DEEDS OF VARIATION


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DEEDS OF VARIATION


 

Welcome to our Law for Life web pages on Estate Administration and how to obtain a Deed of Variation.

A Deed of Variation is referred to as also a “Family Arrangement” or a “Instrument of Variation” or a “Deed of Surrender” or “Deed of Assignment”

There are various reasons why beneficiaries might want to alter and change the distribution of a deceased’s estate. These can include making changes to save on paying Inheritance Tax, or providing protection against assets and property being used to pay for residential care fees or simply reorganizing a persons.

HOW CAN WE HELP? YOUR QUESTIONS ANSWERED


WHY MAKE A DEED OF VARIATION? There are various reasons why beneficiaries might want to alter and change the distribution of a deceased’s estate. These can include making changes to save on paying Inheritance Tax, or providing protection against assets and property being used to pay for residential care fees or simply reorganizing a persons.

INHERITANCE TAX PLANNING A Deed of Variation is can be used  to reduce the potential inheritance tax liability of a deceased’s persons estate. For example the deceased’s estate could be varied so that a proportion of the estate is gifted to organisations without Inheritance Tax is payable such as Gifts to Charities, Donations to Political Parties, Gifts to National Museums, Universities and National Trust or Donations of National Heritage property to certain non-profit making bodies. By doing this the value of the deceased’s estate for Inheritance Tax purposes can be reduced.

If the deceased’s estate proposes to distribute assets to a person who already has sufficient assets of their own and may have an inheritance tax problem themselves then that person could elect to have the assets passed to their children instead, thereby reducing the potential value of their estate. In this way the person who has given up their entitlement to the deceased’s estate  is not deemed to have received or made the gift but instead it is the deceased who is deemed to have made the gift direct to the grandchildren. That way the person can reduce any potential Inheritance Tax liability upon their death.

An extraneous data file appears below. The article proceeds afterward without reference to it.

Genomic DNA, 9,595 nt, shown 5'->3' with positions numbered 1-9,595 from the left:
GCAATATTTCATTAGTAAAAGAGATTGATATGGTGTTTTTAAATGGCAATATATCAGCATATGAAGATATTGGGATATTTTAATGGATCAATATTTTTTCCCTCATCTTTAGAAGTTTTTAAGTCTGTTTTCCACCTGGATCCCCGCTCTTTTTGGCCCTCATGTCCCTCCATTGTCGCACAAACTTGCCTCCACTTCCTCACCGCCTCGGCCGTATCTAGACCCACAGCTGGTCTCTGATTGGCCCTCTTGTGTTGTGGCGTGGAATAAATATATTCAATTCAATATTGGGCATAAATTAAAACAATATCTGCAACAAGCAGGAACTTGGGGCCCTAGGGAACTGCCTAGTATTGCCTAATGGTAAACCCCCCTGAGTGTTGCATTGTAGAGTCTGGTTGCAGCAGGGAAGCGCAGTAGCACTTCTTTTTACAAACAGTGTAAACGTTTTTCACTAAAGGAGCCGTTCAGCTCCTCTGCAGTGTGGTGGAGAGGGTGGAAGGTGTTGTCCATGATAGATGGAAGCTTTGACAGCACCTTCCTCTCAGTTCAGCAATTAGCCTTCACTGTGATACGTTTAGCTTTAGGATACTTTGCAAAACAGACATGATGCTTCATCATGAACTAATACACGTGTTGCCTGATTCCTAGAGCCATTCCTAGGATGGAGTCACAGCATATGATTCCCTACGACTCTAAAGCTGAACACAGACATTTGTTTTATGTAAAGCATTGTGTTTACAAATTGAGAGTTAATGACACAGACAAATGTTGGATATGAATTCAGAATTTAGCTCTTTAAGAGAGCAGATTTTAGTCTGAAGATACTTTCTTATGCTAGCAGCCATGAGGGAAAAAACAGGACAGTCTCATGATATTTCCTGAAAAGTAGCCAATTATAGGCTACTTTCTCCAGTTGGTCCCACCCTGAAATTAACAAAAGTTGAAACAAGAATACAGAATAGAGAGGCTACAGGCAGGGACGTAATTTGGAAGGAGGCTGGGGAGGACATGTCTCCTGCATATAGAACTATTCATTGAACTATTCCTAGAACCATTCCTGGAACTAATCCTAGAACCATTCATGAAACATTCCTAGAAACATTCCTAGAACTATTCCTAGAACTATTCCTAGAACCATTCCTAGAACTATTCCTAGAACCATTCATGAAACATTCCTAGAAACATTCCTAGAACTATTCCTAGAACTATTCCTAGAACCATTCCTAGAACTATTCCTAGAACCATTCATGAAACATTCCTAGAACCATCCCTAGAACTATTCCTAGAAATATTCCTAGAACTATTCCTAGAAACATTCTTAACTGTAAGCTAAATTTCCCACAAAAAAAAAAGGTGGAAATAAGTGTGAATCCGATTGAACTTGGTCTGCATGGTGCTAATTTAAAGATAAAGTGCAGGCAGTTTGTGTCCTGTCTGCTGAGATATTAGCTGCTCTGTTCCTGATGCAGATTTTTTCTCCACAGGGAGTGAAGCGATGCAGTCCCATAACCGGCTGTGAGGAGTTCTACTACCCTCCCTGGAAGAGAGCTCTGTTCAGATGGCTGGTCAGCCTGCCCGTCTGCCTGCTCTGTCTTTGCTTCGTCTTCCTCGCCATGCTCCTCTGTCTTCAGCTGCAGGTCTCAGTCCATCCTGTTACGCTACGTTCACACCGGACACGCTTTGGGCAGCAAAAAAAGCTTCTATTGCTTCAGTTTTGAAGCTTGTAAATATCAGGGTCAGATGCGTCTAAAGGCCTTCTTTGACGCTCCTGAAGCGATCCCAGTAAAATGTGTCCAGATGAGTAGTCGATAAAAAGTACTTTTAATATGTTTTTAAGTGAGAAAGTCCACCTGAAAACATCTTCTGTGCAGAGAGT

RESIDENTIAL CARE  One way in which married couples can protect and ring fence half of their shared assets from being used to pay for residential care fees is after the first death for the survivor to enter into a Deed of Variation so that the deceased’s half share passes not to the survivor but into a trust or to their children.

Many married couples either do not have a will or leave everything to each other. This is a perfectly reasonable thing to do but sadly it offers very little protection from the assets being claimed to pay for future residential care fees.

By changing a deceased persons will after a their death to try and avoid care cost assessment can sometimes be seen by local authorities as an attempt to deliberately deprive themselves of assets they could have used to fund their long term care costs.

However entering into Deeds of Variation to provide protection of half of a married couples assets is still a worthwhile strategy that still often successful particularly if the survivor is not at risk of entering into residential care in the short term.

REORGANISING AND REBALANCING ESTATES Sometimes following a death it becomes clear that the terms of the deceased’s will might lead to some problems such as certain people benefiting more than they should. By using a Deed of Variation the deceased personal representative or executor can change the way monies are allocated to redistribute and reallocate moneys in a way that the family are more comfortable and happy with.

EXAMPLES OF ABOVE


To Redistribute and Balance out Estates - For example, e.g. the children of the deceased  might have been left different percentages of the deceased’s estate. However they now agree that they would prefer if they all inherited the same amount.

To Redistribute and Balance Out Wealth - For example, a wealthy sister and a poorer sister might have been left the same percentage share of the deceased’s estate but they now might agree to alter the percentages so that the poorer sister receives a larger share.

CONSENT OF BENEFICIARIES Deeds of Variation need to have the agreement and consent of all the beneficiaries affected by the proposed changes. If children, minors or persons with a mental disability are involved and they cannot themselves consent to the changes then an application needs to be made to the courts for consent to be obtained on their behalf.

TWO YEAR DEADLINE Deeds of Variation need to be made within two years of the death of a deceased for the new arrangements to be effective for inheritance tax purposes.

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